Exception specifications (other than noexcept) are officially deprecated -- and unlike many deprecated features, removing this would affect little enough source code that I think there's a good chance it really will eventually be removed (certainly no guarantee, but a pretty fair chance anyway).

As for what happens when/if you do throw an exception of a type not allowed by the exception specification: std::unexpected() gets invoked. By default, that invokes terminate(). You can use std::set_unexpected to set your own handler -- but about all you can reasonably do is add some logging before you terminate(). Your unexpected handler is not allowed to return.

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I'm not sure about the "never been used much". The functions in std::exception had them, which meant that anyone deriving their own exception classes had to use them. (Admittedly throw().) –  James Kanze Feb 23 '12 at 17:53
@JamesKanze: Thanks -- I've rephrased it to be more accurate. –  Jerry Coffin Feb 23 '12 at 17:58
Can you provide some reference for "It's generally agreed that any non-empty exception specification is a lousy idea though."? My project leader won't accept "answer on stackoverflow" as reliable source (although your reputation is pretty impressive) :-/ –  Vyktor Feb 23 '12 at 18:24
@Vyktor: Because it's cumbersome to write and doesn't really protect you from anything. –  Cat Plus Plus Feb 23 '12 at 18:26
One possibility would be Guru of the Week #82 (Herb Sutter). –  Jerry Coffin Feb 23 '12 at 18:29

Question 1

Don't bother. They were a bad idea, and were deprecated in the latest version of the language. They give no benefit to the compiler, since they are checked at runtime; if anything, they might hurt performance in some cases.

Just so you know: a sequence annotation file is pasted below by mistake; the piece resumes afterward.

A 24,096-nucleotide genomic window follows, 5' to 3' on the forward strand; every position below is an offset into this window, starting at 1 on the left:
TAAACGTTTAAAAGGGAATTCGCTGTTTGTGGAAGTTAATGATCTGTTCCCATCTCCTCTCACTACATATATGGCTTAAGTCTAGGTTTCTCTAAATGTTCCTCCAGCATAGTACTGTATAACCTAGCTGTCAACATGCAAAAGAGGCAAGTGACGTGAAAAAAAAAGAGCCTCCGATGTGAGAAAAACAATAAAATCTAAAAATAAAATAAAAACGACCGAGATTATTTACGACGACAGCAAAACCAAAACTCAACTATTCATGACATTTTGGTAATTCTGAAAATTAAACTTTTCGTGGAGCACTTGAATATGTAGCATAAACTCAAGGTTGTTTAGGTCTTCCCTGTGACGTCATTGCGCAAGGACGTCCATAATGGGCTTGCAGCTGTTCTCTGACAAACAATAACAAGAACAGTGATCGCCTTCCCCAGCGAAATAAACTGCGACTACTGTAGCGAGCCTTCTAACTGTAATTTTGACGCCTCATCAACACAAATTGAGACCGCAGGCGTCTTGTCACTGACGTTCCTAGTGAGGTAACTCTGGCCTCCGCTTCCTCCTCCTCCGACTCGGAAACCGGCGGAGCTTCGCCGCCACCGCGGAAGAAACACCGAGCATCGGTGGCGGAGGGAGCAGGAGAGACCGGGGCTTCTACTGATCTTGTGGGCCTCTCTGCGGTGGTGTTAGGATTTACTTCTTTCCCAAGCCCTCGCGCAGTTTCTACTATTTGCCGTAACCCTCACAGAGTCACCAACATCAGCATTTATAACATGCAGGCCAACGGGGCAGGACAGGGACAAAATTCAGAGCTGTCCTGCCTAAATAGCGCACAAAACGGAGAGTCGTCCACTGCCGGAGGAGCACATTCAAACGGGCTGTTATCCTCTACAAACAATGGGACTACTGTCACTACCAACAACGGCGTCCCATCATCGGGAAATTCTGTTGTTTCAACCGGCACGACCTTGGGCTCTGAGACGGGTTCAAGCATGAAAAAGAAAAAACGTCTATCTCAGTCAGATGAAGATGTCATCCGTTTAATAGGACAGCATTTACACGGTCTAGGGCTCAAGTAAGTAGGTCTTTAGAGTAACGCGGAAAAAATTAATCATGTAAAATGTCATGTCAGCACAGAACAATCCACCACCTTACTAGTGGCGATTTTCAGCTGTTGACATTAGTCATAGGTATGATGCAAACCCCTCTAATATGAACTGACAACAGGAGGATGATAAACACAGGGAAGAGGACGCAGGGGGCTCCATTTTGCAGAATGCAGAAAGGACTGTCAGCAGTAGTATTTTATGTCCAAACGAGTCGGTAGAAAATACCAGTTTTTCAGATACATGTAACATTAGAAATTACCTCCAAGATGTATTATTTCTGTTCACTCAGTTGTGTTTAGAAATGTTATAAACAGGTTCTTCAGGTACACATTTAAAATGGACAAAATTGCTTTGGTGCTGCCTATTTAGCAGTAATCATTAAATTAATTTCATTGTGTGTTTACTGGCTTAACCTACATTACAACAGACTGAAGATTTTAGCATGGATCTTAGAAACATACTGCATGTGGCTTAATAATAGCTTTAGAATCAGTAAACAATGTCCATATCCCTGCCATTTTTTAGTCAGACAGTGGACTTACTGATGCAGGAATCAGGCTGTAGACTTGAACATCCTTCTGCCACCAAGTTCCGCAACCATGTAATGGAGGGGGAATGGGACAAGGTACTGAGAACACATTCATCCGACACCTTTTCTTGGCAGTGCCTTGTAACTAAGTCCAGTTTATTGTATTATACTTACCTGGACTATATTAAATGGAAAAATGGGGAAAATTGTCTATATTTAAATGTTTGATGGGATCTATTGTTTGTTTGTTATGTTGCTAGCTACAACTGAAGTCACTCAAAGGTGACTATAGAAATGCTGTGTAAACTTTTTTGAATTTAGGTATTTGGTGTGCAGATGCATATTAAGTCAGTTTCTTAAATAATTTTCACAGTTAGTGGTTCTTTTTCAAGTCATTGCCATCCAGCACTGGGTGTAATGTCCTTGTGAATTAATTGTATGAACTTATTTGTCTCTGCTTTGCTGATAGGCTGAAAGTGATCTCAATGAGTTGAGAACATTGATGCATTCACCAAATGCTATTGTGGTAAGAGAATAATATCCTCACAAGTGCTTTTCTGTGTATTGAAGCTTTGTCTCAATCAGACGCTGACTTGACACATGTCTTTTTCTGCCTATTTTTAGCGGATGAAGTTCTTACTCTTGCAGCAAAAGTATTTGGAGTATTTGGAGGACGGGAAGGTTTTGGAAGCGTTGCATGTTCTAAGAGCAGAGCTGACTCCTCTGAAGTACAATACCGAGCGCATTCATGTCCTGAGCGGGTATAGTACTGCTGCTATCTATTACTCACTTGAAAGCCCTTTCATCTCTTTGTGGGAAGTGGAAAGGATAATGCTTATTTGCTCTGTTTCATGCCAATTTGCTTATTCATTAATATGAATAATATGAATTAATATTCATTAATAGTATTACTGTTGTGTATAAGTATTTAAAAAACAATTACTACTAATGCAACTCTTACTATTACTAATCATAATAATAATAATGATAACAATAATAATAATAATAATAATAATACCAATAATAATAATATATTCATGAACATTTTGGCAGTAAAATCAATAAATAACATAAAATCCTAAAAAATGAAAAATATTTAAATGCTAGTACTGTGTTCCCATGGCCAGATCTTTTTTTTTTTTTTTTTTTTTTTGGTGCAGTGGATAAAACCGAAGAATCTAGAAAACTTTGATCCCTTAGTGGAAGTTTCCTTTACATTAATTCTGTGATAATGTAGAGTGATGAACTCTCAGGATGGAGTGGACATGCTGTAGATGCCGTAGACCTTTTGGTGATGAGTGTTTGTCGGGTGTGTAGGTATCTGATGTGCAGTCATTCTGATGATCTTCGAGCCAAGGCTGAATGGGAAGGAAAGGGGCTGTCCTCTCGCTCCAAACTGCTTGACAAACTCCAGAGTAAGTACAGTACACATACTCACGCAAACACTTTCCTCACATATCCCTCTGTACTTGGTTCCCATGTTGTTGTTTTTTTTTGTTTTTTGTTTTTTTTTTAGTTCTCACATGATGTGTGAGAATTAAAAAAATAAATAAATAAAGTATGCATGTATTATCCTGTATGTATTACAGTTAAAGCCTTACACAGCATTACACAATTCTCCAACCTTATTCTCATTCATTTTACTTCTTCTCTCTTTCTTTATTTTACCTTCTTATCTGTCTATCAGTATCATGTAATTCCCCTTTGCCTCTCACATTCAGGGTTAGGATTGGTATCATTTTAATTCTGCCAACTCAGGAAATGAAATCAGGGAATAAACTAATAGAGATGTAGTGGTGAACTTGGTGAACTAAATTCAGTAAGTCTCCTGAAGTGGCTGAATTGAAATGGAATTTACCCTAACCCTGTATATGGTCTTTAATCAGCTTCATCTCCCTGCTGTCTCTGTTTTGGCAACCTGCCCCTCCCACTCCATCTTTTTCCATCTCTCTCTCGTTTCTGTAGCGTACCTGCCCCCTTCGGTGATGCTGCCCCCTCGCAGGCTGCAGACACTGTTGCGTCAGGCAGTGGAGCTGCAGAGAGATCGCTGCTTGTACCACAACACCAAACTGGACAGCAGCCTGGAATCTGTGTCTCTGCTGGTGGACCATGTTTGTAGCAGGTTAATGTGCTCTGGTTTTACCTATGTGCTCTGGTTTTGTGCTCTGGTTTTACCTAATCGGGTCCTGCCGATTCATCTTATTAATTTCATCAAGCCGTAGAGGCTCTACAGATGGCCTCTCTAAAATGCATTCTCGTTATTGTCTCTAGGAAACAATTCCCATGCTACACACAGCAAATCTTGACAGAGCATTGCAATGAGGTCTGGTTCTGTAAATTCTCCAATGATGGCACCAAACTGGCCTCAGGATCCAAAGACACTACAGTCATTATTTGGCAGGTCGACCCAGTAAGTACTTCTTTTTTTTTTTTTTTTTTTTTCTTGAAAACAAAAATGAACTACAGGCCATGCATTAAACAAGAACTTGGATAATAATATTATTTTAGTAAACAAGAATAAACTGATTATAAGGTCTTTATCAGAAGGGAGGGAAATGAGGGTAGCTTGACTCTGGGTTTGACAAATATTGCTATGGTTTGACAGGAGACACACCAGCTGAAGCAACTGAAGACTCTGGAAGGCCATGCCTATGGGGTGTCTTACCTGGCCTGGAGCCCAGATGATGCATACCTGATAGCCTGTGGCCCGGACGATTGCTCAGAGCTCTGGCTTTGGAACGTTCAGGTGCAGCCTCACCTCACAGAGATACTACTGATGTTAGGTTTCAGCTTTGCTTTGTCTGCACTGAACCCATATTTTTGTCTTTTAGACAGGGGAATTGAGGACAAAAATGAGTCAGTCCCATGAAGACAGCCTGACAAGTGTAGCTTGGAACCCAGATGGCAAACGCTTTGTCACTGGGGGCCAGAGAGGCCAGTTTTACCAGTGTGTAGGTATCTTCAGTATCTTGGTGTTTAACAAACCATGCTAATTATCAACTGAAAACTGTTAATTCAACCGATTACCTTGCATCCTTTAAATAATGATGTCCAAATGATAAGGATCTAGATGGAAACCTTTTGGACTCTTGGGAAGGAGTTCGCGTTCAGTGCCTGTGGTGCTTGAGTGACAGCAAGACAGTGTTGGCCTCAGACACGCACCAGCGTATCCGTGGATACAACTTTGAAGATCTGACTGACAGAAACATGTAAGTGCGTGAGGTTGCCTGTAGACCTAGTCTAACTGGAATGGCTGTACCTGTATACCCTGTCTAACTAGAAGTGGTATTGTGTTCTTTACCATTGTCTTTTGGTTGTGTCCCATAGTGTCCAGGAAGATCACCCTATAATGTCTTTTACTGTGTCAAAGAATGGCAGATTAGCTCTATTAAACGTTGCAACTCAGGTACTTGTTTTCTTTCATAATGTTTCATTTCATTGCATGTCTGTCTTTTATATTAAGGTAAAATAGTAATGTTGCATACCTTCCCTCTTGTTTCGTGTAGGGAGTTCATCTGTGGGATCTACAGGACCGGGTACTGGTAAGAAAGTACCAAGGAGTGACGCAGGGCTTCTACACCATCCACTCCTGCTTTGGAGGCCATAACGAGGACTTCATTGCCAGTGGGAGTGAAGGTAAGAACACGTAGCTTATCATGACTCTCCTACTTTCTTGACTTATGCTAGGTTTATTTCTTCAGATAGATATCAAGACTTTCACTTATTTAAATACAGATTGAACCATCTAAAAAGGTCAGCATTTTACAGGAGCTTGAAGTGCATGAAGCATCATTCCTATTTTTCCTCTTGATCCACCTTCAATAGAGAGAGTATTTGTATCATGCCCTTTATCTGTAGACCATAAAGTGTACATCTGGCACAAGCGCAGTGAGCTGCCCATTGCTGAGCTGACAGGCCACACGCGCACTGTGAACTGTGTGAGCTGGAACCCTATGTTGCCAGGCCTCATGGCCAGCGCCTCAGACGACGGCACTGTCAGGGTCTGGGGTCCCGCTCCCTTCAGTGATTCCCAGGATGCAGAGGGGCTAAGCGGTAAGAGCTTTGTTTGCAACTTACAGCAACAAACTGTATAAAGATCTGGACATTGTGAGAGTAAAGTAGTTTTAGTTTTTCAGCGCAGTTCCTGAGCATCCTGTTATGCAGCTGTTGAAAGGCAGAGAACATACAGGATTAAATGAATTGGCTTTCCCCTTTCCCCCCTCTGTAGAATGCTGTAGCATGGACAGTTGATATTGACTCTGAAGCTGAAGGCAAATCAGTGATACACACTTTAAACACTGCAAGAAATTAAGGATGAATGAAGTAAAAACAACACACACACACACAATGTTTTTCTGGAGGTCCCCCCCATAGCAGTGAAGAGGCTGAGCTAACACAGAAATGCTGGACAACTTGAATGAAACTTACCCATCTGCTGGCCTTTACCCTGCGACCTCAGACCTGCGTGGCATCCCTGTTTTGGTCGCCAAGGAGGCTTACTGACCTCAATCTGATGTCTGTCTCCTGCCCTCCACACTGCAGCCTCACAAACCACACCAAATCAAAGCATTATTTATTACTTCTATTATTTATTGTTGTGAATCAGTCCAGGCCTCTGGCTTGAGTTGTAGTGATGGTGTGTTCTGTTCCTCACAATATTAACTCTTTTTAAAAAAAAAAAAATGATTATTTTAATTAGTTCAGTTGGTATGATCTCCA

Question 2

A function called std::unexpected will be called. By default, this calls std::terminate; by default, that terminates the program. Both of these behaviours can be changed, using std::set_unexpected and std::set_terminate to install your own handler, if you really want to.

Question 3

throw() was the standard way to do it; the others are non-portable compiler extensions. In C++11, you might use noexcept, which gives a compile-time check that nothing can throw, rather than a run-time check that nothing does throw.

Question 4

  • bad_cast is thrown when a dynamic_cast of a reference fails.
  • bad_exception is thrown in some weird circumstances when an exception specification is violated.
  • bad_typeid is thrown if evaluating the argument to typeid involves dereferencing a null pointer
  • ios_base::failure is thrown by the input/output library (<iostream> etc.) when some operations fail

Question 5